The Hone Kay-Selwyn case: Why do young people join gangs?

By and is republished with permission

The reasons young people end up joining gangs and committing crimes are “very complex”, a community worker with decades of experience says.

On Sunday night, Robert Horne, 33, was shot and killed in a seemingly random act by a gang member in Auckland.

The man now known as the Ponsonby shooter, Hone Kay-Selwyn became a Killer Beez member at age 14, soon dropping out of school.

Court records show Kay-Selwyn was deemed to have a low risk of re-offending after assaulting a stranger at a strip club in 2020.

A pre-sentencing report noted he was bullied in school and had said his gang membership provided him with a “sense of belonging”.

Gang member Hone Kay-Selwyn’s body is being taken from the Massey area to Ōtara today, police said.

At the TYLA Trust, No’oroa Moutira-Pianui has “daily contact” with teenagers inside the youth justice system. He can spend up to two years working with a single young person.

“You might be missing something at home. [Gangs are] offering you food, offering you clothes. If somebody’s offering you friendship, a place to have a good night’s sleep, and food why would you not join?” he said.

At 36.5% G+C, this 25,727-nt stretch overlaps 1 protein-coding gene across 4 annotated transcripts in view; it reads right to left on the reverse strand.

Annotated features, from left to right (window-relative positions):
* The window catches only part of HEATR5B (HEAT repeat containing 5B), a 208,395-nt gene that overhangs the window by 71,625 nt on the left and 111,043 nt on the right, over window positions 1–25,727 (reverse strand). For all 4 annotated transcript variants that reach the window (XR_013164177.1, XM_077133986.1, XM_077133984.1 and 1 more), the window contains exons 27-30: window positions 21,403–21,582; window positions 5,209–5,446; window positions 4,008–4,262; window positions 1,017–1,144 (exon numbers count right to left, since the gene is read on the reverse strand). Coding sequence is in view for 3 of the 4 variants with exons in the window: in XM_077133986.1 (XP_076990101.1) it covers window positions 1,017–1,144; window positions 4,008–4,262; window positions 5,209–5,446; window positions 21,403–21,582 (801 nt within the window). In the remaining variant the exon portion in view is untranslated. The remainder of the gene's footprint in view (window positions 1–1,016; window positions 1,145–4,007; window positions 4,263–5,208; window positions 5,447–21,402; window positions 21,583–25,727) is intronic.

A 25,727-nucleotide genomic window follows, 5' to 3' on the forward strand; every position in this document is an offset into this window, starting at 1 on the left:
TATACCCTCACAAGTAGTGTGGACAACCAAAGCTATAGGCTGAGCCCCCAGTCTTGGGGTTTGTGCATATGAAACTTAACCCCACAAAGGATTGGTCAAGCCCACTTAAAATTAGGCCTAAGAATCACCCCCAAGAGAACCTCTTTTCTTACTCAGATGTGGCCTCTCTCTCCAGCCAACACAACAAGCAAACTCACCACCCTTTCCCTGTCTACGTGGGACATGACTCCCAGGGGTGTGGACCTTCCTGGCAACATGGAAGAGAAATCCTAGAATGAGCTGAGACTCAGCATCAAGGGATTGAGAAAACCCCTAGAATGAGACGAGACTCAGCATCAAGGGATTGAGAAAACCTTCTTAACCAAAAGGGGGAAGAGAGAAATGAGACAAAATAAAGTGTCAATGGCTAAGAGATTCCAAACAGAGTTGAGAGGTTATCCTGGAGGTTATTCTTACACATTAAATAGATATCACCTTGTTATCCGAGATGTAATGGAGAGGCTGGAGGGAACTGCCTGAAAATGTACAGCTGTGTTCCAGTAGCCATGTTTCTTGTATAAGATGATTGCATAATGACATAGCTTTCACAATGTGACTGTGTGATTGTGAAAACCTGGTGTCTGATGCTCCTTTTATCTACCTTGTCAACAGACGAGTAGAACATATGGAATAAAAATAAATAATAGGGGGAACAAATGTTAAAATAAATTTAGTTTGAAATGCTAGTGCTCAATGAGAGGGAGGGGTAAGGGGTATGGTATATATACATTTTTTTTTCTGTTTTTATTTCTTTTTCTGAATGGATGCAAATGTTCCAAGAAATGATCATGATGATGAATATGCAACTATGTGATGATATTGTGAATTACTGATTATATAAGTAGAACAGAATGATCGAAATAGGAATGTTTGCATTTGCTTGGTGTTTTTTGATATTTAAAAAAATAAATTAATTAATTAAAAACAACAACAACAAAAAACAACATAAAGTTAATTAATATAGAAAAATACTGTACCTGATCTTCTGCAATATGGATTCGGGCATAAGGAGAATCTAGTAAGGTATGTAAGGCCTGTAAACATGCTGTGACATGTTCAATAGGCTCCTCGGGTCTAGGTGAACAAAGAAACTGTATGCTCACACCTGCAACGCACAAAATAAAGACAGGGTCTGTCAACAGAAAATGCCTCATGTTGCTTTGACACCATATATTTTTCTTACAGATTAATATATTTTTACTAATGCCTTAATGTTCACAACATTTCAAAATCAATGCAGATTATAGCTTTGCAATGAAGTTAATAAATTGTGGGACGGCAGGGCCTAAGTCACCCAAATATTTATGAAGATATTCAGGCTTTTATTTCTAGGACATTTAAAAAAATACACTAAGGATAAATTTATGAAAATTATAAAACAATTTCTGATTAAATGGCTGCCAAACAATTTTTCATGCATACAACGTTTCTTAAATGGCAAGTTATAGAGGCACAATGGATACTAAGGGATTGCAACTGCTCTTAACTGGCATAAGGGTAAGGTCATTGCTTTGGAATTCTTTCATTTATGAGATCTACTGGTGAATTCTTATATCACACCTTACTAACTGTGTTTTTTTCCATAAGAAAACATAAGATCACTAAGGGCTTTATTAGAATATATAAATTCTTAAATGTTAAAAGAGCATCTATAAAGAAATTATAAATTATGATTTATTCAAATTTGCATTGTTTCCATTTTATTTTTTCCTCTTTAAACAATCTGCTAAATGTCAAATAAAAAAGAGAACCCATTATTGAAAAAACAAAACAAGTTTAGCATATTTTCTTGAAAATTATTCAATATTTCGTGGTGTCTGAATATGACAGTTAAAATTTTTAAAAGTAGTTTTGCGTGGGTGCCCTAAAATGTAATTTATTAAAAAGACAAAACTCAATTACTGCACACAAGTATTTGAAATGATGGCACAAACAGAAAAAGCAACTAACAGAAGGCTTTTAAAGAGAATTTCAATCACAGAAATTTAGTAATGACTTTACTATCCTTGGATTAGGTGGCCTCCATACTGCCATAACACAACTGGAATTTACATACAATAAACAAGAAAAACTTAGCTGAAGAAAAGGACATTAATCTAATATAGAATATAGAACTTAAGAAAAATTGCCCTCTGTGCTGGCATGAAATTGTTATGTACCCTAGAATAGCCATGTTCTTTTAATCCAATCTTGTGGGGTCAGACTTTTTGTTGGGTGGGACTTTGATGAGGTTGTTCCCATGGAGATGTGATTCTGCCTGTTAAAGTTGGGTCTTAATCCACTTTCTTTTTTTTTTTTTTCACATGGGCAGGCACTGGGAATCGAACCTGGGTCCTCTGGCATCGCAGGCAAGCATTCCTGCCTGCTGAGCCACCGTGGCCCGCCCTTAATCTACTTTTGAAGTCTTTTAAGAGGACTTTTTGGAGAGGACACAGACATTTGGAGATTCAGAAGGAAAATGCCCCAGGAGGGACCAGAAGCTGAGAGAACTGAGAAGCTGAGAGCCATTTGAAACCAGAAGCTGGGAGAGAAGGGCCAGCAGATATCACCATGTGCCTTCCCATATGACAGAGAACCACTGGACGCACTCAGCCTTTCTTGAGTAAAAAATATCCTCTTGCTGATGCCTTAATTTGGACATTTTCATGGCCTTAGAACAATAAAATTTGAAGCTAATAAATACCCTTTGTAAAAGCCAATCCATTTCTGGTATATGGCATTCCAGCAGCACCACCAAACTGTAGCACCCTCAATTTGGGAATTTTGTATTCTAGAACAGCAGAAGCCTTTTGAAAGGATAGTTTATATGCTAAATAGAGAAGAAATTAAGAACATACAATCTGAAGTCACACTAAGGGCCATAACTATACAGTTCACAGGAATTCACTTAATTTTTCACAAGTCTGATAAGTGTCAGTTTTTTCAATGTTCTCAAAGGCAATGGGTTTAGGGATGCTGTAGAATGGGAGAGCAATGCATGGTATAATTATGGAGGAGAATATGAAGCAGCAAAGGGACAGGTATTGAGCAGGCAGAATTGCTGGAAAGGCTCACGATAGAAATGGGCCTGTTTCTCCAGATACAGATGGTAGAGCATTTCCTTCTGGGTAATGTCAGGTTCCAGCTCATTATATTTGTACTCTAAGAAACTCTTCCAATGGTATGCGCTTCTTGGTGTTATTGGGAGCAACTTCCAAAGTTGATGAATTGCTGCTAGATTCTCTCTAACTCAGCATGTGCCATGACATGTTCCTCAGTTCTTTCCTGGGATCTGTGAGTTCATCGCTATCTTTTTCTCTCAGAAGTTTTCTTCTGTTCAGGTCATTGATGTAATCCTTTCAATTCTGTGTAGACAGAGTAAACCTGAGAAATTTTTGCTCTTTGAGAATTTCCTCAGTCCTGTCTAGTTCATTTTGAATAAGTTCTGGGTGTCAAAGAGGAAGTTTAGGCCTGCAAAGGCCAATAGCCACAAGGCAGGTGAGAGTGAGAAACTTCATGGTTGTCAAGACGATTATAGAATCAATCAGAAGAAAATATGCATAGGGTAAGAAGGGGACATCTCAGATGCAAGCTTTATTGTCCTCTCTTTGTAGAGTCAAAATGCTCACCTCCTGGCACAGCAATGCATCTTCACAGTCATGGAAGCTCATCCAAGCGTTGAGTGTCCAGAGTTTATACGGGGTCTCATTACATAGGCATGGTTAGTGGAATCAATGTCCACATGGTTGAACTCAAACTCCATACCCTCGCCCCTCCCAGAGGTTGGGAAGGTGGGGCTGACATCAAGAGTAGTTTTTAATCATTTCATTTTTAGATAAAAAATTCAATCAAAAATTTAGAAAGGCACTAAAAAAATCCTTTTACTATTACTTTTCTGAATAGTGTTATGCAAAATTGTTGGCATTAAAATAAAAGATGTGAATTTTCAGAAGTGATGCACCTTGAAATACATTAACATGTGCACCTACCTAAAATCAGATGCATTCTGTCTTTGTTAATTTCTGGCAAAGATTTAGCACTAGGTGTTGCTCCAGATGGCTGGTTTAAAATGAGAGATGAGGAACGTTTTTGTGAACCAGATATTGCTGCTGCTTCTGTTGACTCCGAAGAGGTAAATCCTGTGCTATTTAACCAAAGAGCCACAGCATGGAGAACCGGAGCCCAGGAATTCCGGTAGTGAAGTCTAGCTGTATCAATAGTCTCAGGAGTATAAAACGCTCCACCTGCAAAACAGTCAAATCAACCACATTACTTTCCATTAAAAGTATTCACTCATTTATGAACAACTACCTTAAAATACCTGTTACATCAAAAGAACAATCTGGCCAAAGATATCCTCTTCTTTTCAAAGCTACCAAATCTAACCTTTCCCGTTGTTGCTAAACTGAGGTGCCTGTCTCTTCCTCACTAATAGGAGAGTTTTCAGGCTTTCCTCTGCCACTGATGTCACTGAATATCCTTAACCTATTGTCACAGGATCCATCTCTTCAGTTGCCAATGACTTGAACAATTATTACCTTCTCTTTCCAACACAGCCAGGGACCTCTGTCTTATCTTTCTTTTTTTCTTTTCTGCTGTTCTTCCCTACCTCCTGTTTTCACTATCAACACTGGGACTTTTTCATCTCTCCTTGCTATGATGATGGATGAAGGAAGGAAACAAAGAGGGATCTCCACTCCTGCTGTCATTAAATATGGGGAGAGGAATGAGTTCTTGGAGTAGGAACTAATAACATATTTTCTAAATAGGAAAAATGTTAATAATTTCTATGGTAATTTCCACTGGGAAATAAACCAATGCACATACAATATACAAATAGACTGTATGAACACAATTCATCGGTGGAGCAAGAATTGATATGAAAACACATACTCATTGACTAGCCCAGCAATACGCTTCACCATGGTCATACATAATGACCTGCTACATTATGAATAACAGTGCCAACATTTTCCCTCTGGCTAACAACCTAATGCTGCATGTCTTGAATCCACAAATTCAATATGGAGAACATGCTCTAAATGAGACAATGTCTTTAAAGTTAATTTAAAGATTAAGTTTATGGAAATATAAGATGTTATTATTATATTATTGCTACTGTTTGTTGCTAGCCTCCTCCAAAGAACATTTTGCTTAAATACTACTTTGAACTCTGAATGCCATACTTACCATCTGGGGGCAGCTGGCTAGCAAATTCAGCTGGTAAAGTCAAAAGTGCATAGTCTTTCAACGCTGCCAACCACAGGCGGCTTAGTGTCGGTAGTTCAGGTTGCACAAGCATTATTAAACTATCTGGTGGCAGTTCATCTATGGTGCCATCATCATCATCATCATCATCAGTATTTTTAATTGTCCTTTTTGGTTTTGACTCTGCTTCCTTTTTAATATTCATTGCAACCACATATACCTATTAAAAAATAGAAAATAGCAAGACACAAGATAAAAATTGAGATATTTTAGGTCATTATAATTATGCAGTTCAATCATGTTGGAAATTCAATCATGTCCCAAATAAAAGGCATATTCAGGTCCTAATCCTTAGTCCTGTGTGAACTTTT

“A lot of young people that we deal with either come from single-family homes — and poverty has a lot to do with it.”

Moutira-Pianui said there were a lot of risk factors that added up, which could mean a person in their early teens choosing to join a gang. He said sports and other programmes which kept young offenders busy often helped in his work.

“We believe that if you keep a young person busy, they’re less likely to think about joining a gang or committing crimes because they’re too busy doing something else — something positive that they’re being praised for.”

(file image)
(file image) (Source: 1News)

However, the youth worker said one factor that didn’t matter as much was the threat of tough sentences or prison time.

Govt to bring in ‘social investment’ approach

The Government has plans to bring in its social investment approach with a new agency from July.

Prime Minister Christopher Luxon has previously spoken of using “powerful interventions” to get at the root causes of criminal behaviour.

Under the approach, Finance Minister Nicola Willis told 1News that agencies will choose the best programmes and give them the time to produce results.

Finance Minister Nicola Willis.
Finance Minister Nicola Willis. (Source: 1News)

“With really powerful social investment, the proof will sometimes be five, 10, or 20 years down the track,” she said.

“That’s much longer than any government, but it’s still change worth making.”

The previous Labour government spent tens of millions boosting education and work programmes for youngsters.

The National Party leader says a new approach is needed to help let Kiwis lead more prosperous lives.

“The biggest questions we always ask in our job: The person who makes these policies — what are their experiences in the frontline?

“Have they been to the frontline and experienced real-life people and real-life families? And not just figures and the paperwork? That’s one of the biggest questions.

“There’s been numerous questions that governments have been asking for, how many years, and there’s no one solution to these things.”

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